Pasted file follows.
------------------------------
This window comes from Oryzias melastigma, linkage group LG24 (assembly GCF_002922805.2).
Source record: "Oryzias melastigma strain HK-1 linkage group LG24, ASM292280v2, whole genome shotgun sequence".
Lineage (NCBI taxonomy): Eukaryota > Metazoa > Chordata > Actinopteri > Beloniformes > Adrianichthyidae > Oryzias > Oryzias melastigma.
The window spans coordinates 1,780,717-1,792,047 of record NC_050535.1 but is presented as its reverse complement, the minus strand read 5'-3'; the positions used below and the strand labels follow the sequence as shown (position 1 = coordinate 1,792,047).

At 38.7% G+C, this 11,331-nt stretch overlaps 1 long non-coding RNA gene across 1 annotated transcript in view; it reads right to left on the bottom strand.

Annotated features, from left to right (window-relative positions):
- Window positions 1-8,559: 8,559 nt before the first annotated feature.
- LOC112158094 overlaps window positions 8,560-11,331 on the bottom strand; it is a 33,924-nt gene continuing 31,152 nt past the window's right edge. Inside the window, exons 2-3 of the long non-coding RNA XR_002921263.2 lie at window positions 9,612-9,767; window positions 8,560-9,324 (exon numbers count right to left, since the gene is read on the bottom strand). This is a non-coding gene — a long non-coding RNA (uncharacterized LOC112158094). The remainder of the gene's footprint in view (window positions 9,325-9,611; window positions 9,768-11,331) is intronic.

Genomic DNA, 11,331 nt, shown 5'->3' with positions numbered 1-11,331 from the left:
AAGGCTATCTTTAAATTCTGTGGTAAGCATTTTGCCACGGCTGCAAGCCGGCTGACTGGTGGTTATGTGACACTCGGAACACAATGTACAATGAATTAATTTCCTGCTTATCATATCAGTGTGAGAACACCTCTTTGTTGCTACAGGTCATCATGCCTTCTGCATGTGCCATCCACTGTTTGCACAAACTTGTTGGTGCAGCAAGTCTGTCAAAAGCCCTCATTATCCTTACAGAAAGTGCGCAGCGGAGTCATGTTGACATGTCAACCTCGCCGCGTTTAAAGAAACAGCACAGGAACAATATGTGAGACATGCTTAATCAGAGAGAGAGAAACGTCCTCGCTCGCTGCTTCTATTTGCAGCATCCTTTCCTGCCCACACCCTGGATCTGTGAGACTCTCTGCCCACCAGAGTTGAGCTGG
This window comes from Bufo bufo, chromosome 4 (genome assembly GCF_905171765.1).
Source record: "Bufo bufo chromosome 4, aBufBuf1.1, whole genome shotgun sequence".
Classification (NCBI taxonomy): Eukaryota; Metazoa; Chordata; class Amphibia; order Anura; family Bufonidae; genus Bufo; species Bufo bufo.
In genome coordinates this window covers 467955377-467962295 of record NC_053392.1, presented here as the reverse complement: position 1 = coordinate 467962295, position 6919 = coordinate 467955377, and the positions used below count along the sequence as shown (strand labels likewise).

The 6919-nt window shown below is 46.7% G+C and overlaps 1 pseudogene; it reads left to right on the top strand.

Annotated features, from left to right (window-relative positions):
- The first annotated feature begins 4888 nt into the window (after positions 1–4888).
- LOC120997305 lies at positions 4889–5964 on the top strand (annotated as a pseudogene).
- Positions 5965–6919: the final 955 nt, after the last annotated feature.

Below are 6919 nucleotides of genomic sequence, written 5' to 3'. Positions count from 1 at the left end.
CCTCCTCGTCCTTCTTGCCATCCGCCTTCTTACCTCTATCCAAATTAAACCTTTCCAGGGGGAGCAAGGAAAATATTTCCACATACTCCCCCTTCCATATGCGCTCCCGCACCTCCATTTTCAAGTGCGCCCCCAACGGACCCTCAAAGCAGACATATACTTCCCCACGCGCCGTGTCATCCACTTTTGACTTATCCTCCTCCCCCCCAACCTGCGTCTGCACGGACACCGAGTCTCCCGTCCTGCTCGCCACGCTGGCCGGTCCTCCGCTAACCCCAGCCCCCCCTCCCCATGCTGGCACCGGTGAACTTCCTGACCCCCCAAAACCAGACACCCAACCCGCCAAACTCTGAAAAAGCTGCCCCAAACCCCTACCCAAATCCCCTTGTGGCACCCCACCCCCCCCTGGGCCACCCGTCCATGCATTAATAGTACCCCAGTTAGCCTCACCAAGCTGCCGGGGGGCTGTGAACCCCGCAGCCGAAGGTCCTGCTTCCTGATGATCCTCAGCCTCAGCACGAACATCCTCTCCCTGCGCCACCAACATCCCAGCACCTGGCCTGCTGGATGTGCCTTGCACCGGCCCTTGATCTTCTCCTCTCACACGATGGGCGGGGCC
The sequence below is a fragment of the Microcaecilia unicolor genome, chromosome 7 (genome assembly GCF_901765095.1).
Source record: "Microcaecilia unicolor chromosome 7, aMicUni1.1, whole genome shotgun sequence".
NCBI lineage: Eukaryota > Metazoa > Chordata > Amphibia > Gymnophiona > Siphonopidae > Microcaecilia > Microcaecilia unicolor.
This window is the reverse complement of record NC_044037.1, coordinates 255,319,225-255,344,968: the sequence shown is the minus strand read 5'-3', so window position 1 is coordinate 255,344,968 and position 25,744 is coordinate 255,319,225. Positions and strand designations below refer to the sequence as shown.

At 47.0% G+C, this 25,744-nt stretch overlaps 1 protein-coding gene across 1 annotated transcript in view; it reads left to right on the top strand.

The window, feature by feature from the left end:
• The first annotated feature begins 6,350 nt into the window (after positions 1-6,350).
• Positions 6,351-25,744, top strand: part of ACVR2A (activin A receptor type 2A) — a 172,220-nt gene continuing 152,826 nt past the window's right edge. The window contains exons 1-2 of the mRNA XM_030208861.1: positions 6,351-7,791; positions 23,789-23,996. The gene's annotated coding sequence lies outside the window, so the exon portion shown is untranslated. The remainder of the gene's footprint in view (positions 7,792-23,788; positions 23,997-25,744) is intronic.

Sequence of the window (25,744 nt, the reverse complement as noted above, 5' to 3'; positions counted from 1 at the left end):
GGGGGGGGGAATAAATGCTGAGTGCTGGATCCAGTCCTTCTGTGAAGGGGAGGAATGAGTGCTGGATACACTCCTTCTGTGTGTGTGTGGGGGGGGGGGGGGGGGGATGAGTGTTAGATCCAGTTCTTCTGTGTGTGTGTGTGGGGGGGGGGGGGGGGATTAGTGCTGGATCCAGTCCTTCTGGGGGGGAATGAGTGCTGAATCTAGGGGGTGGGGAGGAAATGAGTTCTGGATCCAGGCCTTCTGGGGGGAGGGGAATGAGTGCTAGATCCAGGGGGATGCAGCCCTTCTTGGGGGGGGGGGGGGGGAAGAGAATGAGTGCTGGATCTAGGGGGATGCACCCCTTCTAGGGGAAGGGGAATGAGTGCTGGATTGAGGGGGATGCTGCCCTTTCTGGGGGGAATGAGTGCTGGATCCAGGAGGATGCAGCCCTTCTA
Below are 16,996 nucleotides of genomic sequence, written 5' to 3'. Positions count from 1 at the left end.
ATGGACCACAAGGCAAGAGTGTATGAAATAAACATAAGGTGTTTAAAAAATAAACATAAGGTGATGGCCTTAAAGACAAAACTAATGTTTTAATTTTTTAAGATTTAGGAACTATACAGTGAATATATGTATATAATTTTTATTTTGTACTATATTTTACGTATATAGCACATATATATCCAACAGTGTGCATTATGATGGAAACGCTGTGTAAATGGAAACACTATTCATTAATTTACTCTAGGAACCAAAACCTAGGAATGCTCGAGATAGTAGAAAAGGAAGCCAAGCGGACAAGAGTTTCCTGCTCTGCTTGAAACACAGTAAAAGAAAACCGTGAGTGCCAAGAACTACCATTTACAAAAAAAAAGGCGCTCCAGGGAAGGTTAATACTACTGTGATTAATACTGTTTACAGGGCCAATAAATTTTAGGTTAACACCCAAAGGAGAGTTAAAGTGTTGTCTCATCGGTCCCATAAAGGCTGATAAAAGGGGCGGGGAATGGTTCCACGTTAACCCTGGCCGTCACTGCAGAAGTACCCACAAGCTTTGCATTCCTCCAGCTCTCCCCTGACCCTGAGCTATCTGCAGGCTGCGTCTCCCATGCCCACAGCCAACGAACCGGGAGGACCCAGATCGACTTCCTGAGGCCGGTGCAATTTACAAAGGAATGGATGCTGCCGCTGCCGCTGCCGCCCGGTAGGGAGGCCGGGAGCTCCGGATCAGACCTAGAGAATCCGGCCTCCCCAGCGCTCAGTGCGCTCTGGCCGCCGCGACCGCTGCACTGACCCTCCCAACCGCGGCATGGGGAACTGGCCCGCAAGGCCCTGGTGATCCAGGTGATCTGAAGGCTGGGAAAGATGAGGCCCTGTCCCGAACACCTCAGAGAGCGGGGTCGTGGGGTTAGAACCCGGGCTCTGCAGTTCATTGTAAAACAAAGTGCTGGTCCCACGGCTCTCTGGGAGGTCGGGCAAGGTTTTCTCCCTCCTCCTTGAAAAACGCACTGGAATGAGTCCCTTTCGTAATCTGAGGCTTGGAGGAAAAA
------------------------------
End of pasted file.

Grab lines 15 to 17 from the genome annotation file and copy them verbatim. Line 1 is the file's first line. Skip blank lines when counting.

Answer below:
The 6919-nt window shown below is 46.7% G+C and overlaps 1 pseudogene; it reads left to right on the top strand.

Annotated features, from left to right (window-relative positions):
- The first annotated feature begins 4888 nt into the window (after positions 1–4888).